US licensed attorney, entrepreneur, media professional and former SBA business advisor draws on extensive experience to integrate sound business strategies with effective legal compliance measures under US federal laws related to Copyright, Trademark, Privacy, E-Commerce, Data Security, Online Advertising, International Treaties etc.
I agree with my colleague. For the interest of clarification, the answer to your initial question (would you need to seek permission from the original (copyright owner).
I believe my colleague was answering "No," to your second question are there standard policies for sporting event pictures.
No, there are no universal rules. Depending on the sources there may be sites that allow you to license the material or have guidelines for your use. You would need to consult those sites for their policies.
But, the answer to your initial question would be "Yes." You would be advised to contact the copyright holder.
Without spending too much time looking at the site you linked "History of the World Cup" (and no time looking at the pictures being used). It may be that they a) got permission b) they feel that there use qualifies as a "fair use."
They do specify that theirs' is a non-commercial use (presumedly for educational purposes) HOWEVER the credits section does ask potential copyright holders to get in touch if they take issue with their use.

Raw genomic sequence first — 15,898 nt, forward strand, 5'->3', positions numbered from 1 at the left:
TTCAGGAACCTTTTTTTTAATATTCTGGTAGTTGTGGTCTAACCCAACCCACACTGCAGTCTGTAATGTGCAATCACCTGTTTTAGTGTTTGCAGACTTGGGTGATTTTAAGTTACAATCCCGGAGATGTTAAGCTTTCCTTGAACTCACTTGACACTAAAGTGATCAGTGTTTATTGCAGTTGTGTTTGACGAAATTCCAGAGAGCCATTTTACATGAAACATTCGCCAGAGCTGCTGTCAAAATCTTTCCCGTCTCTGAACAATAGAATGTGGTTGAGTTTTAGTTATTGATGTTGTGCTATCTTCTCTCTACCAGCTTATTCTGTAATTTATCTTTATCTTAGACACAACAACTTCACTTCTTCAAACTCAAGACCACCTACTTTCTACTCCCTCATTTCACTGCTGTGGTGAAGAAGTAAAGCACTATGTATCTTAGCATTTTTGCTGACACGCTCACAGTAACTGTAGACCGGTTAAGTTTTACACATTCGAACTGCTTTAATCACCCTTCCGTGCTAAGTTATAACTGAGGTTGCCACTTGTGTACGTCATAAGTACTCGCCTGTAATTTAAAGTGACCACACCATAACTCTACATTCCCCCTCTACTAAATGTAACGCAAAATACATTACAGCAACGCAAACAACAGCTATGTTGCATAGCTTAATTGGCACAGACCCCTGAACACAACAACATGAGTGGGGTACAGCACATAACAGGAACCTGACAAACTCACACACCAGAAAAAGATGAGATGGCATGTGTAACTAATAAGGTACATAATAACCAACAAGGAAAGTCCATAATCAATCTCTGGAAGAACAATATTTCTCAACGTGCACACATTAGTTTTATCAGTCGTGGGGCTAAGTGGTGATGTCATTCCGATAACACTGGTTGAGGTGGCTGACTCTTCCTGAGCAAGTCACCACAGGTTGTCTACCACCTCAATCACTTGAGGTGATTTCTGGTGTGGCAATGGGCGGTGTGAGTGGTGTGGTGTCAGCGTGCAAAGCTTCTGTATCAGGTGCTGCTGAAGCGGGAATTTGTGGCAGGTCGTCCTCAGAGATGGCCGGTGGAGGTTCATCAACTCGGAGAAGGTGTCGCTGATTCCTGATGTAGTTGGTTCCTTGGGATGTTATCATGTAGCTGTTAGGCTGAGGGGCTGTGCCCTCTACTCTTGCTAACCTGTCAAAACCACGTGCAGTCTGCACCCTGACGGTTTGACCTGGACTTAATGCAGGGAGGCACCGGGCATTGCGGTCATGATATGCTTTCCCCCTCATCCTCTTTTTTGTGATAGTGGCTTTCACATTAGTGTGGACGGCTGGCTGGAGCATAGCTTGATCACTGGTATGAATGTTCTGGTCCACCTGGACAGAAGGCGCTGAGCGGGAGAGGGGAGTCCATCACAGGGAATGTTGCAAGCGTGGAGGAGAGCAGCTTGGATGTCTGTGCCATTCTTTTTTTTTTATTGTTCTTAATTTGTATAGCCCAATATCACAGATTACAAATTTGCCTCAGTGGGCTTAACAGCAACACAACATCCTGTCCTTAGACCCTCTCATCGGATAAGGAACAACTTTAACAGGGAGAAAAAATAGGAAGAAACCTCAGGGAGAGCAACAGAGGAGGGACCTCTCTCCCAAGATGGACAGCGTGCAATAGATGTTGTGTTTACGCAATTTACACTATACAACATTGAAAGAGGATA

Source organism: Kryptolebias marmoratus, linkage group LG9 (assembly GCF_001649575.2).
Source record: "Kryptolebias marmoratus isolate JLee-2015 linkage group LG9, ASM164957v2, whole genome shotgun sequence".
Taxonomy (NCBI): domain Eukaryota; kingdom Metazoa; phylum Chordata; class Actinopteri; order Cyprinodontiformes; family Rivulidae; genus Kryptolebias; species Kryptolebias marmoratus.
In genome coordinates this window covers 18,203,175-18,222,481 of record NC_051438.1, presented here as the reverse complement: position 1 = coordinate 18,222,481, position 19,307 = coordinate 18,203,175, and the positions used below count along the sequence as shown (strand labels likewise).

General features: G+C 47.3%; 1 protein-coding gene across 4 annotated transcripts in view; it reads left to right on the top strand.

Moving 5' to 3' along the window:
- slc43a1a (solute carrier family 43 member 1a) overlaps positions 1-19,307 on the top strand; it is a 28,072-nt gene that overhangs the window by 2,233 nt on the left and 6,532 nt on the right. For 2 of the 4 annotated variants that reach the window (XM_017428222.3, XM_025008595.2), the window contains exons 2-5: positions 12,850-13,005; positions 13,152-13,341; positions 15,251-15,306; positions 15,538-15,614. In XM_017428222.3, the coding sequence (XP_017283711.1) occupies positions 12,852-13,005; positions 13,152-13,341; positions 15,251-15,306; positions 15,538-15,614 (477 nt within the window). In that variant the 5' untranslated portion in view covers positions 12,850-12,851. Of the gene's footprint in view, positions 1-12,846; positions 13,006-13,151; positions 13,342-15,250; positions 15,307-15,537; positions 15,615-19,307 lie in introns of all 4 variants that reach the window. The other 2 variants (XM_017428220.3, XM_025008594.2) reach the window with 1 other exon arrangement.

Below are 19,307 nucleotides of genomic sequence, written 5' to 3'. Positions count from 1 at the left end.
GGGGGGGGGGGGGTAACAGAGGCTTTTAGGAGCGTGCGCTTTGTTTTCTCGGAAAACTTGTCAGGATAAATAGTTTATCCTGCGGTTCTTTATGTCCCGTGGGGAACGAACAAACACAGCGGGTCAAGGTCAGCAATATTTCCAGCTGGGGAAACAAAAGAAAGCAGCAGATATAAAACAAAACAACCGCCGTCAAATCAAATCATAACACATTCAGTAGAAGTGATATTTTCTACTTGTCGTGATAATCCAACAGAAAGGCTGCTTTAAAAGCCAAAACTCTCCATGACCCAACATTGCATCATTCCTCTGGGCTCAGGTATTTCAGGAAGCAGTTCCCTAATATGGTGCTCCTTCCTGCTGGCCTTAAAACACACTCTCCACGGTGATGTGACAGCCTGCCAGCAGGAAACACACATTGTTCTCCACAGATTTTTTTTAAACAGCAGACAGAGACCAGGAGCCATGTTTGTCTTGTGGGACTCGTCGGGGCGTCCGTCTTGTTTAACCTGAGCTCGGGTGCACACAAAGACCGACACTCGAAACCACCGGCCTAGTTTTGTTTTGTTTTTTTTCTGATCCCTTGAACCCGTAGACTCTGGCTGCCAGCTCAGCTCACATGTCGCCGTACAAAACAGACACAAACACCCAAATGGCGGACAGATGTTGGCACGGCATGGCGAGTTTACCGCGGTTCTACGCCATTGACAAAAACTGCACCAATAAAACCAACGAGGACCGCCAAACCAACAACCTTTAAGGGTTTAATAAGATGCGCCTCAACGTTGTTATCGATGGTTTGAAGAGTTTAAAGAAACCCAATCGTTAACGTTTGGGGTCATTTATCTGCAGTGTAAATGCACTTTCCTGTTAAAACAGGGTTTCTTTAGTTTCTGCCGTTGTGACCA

I am not saying that they are making "fair use" but it seems like they are doing what they can to indicate they are and to avoid claims of infringement. (Their attribution to the original photographer does not lend itself to any fair use right they might have -- but is probably done out of courtesy).
I would recommend you speak to an attorney to find out if there is an easy way to get permission or license the content you wish to use. If you are making a noncommercial use for educational or other purposes that MAY be afforded some Fair Use protections that would be something you would also want to discuss.
I hope this was helpful and added something to the original reply.
You may want to organize as a legal business entity. You will, at the least, want to have a partnership agreement drafted. This is a difficult one to give a blanket answer on as more would need to be known about the parties and their objectives. I would highly recommend consulting an attorney before proceeding.
A combination of words may be trademarked but that does not protect the words individually. "Lean" or "startup." The focus of trademark law is not protecting the creative work of the owner but protecting consumers- preventing the likelihood of confusion with other recognized products on the market.
Whether or not your material would infringe copyright would depend on whether or not you expressed ideas similarly ( not just having similar ideas).
If you have Tm or copyright questions fell free to call me for a consult.
Whether you "need" to or it is advisable are different matters.
I agree with the original reply and would add that when you say "we" it makes me think that more than one person is involved. Yet, another reason why incorporation would be highly advisable.
There are numerous scenarios where you might later wish you had taken the time to incorporate or form an LLC. Clearly you aware of several given your concerns that you list about liabilities. I will go a step further and suggest that you not go "the one-size fits all route" of online legal services and spend a comparable amount of money speaking with an attorney to make sure that your interests, business model and objectives are accurately reflected in any operating agreement that is drafted.
Feel free to contact me, I can answer any questions you may have and ask you a few additional questions that may help you make a decision whether this is something you want to deal with sooner rather than later.